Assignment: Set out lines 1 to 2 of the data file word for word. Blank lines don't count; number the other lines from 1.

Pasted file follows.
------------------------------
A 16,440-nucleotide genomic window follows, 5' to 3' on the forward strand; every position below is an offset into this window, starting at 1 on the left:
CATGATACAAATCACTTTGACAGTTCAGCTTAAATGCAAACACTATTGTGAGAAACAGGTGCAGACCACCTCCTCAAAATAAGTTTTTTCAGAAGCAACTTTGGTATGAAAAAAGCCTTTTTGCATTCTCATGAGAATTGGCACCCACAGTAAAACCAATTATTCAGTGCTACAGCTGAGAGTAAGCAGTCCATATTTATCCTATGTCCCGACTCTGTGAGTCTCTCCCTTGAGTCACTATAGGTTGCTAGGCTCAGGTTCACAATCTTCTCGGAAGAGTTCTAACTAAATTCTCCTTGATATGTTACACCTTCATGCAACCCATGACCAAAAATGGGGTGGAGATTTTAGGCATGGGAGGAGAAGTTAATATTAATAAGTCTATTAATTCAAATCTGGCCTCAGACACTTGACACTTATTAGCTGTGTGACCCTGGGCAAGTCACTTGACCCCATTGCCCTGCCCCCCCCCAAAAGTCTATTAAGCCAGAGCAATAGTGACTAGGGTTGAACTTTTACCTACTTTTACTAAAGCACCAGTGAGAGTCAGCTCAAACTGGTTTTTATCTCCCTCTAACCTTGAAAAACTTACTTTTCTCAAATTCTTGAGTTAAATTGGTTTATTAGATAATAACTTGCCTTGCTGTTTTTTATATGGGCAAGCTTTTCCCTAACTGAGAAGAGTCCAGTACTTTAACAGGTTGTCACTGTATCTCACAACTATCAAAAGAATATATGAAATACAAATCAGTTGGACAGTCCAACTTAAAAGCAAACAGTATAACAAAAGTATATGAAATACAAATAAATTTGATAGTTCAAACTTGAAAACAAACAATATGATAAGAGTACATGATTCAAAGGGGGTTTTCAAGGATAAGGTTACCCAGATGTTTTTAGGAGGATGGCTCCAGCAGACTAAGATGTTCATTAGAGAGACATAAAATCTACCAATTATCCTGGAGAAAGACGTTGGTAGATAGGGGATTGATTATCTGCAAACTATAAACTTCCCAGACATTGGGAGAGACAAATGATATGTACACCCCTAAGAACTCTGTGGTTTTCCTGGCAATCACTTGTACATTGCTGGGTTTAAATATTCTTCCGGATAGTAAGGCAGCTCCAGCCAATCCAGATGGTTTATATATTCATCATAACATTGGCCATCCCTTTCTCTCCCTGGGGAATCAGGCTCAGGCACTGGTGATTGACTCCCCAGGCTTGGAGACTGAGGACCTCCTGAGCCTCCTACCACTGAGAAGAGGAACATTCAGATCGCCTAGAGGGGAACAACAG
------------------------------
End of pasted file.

A 16,440-nucleotide genomic window follows, 5' to 3' on the forward strand; every position below is an offset into this window, starting at 1 on the left:
CATGATACAAATCACTTTGACAGTTCAGCTTAAATGCAAACACTATTGTGAGAAACAGGTGCAGACCACCTCCTCAAAATAAGTTTTTTCAGAAGCAACTTTGGTATGAAAAAAGCCTTTTTGCATTCTCATGAGAATTGGCACCCACAGTAAAACCAATTATTCAGTGCTACAGCTGAGAGTAAGCAGTCCATATTTATCCTATGTCCCGACTCTGTGAGTCTCTCCCTTGAGTCACTATAGGTTGCTAGGCTCAGGTTCACAATCTTCTCGGAAGAGTTCTAACTAAATTCTCCTTGATATGTTACACCTTCATGCAACCCATGACCAAAAATGGGGTGGAGATTTTAGGCATGGGAGGAGAAGTTAATATTAATAAGTCTATTAATTCAAATCTGGCCTCAGACACTTGACACTTATTAGCTGTGTGACCCTGGGCAAGTCACTTGACCCCATTGCCCTGCCCCCCCCCAAAAGTCTATTAAGCCAGAGCAATAGTGACTAGGGTTGAACTTTTACCTACTTTTACTAAAGCACCAGTGAGAGTCAGCTCAAACTGGTTTTTATCTCCCTCTAACCTTGAAAAACTTACTTTTCTCAAATTCTTGAGTTAAATTGGTTTATTAGATAATAACTTGCCTTGCTGTTTTTTATATGGGCAAGCTTTTCCCTAACTGAGAAGAGTCCAGTACTTTAACAGGTTGTCACTGTATCTCACAACTATCAAAAGAATATATGAAATACAAATCAGTTGGACAGTCCAACTTAAAAGCAAACAGTATAACAAAAGTATATGAAATACAAATAAATTTGATAGTTCAAACTTGAAAACAAACAATATGATAAGAGTACATGATTCAAAGGGGGTTTTCAAGGATAAGGTTACCCAGATGTTTTTAGGAGGATGGCTCCAGCAGACTAAGATGTTCATTAGAGAGACATAAAATCTACCAATTATCCTGGAGAAAGACGTTGGTAGATAGGGGATTGATTATCTGCAAACTATAAACTTCCCAGACATTGGGAGAGACAAATGATATGTACACCCCTAAGAACTCTGTGGTTTTCCTGGCAATCACTTGTACATTGCTGGGTTTAAATATTCTTCCGGATAGTAAGGCAGCTCCAGCCAATCCAGATGGTTTATATATTCATCATAACATTGGCCATCCCTTTCTCTCCCTGGGGAATCAGGCTCAGGCACTGGTGATTGACTCCCCAGGCTTGGAGACTGAGGACCTCCTGAGCCTCCTACCACTGAGAAGAGGAACATTCAGATCGCCTAGAGGGGAACAACAG